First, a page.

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Could anyone tell me if this is correct?

$$ \lim_{x\to 0} \frac{e^{2x}-\pi^{x}}{sin(3x)} = \lim_{x\to 0} \frac{2e^{2x}-\pi^{x} ln(\pi)}{3cos(3x)} = \frac{2e^{2(0)}-\pi^{(0)} ln(\pi)}{3cos(3(0))} = \frac{2\cdot 1-0}{3\cdot1} = \frac{2}{3} $$

I'm getting a bit of a different result on Wolfram|Alpha

If it's incorrect, mind telling me where I went wrong? Thanks!

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up vote 3 down vote accepted

Note that $\log(\pi) \neq 0$. You need not resort to L'Hospital's rule for this limit. You can get it from first principles. $$\dfrac{e^{2x} - \pi^x}{\sin(3x)} = \dfrac{3x}{\sin(3x)} \times \dfrac{(e^{2x} - 1) - (\pi^x-1)}{3x}\\ = \dfrac{3x}{\sin(3x)} \times \left(\dfrac{e^{2x} - 1}{2x} \times \dfrac23 - \dfrac{e^{x\log(\pi)}-1}{x \log(\pi)} \times \dfrac{\log(\pi)}{3} \right)$$ Now recall the following limits $$\lim_{y \to 0} \dfrac{\sin(y)}{y} = 1$$ $$\lim_{y \to 0} \dfrac{e^{y}-1}{y} = 1$$ Hence, you get the limit as $$1 \times \left( 1 \times \dfrac23 - 1 \times \dfrac{\log(\pi)}3\right) = \dfrac{2 - \log(\pi)}3$$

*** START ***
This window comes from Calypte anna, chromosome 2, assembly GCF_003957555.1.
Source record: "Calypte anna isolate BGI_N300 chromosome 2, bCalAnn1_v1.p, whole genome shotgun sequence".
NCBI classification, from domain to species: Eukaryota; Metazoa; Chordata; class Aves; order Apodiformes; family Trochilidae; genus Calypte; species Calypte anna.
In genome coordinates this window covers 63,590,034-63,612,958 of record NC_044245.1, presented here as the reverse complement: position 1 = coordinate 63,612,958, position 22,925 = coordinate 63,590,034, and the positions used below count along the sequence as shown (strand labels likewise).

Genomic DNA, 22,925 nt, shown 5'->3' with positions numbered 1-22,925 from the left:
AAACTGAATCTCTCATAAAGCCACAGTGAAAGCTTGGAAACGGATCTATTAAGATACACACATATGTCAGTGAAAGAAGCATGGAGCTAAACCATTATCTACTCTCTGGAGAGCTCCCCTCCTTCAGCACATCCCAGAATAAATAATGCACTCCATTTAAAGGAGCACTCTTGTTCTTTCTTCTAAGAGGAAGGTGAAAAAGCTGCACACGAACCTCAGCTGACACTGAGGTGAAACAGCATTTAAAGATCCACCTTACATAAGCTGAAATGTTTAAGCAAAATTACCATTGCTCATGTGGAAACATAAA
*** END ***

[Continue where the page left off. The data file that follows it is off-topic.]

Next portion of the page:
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Ouch..I don't know why I assumed \pi^0 would be zero. Thanks for the thorough explanation I learnt from it. :) – jiku Oct 27 '12 at 19:15
It would seem that L'hopital would be easier and a lot more straightforward. – Mike Oct 27 '12 at 21:13
@Mike For L'Hopital, you need additional machinery like derivatives etc, which in turn rely on the limits from first principles. If a problem is easier from first principles, then I prefer that way as opposed to L'Hopital. – user17762 Oct 27 '12 at 21:15

Your error is here: $$\pi^0\ln(\pi)\neq0$$

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